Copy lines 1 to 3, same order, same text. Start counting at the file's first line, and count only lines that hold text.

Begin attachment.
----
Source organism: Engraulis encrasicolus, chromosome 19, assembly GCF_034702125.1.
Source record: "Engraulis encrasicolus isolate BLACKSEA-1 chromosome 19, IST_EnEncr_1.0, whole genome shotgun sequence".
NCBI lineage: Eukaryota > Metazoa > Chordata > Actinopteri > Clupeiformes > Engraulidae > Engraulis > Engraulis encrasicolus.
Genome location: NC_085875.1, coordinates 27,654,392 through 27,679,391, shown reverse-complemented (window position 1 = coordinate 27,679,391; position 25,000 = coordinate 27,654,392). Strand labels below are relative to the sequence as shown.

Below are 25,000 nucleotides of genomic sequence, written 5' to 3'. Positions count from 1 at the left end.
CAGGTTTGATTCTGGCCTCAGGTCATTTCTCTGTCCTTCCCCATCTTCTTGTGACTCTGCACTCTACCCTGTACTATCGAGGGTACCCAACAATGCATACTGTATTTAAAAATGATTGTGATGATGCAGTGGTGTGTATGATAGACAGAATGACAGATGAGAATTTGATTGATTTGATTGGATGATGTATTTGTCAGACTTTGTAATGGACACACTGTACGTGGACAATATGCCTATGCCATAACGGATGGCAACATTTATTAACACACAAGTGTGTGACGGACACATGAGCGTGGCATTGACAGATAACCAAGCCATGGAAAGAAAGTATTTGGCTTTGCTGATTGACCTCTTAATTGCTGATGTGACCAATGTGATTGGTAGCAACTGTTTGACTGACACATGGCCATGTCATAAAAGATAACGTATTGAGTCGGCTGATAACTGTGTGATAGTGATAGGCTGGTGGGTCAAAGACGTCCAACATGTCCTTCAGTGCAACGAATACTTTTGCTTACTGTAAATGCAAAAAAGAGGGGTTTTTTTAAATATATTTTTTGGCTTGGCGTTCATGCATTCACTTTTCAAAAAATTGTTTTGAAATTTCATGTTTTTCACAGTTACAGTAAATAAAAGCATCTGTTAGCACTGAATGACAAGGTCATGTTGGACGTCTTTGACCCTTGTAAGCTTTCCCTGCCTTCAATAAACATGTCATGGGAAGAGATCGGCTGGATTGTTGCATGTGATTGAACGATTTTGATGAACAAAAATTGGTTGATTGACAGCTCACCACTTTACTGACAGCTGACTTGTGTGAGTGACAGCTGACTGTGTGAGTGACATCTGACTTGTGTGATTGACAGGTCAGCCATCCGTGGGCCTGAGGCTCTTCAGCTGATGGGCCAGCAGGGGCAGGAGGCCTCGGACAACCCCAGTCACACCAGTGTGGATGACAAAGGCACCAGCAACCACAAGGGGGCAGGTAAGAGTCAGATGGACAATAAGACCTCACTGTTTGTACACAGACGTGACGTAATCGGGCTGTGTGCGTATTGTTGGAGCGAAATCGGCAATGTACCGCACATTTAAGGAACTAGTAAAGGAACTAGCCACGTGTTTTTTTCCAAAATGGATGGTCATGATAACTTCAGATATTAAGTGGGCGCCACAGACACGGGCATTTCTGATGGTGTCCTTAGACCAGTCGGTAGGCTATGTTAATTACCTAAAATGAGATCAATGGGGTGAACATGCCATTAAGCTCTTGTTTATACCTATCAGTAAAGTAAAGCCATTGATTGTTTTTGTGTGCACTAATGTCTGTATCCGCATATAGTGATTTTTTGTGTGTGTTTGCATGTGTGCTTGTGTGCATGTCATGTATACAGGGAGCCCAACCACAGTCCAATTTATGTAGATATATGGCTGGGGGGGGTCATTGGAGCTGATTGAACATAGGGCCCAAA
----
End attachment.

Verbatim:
Source organism: Engraulis encrasicolus, chromosome 19, assembly GCF_034702125.1.
Source record: "Engraulis encrasicolus isolate BLACKSEA-1 chromosome 19, IST_EnEncr_1.0, whole genome shotgun sequence".
NCBI lineage: Eukaryota > Metazoa > Chordata > Actinopteri > Clupeiformes > Engraulidae > Engraulis > Engraulis encrasicolus.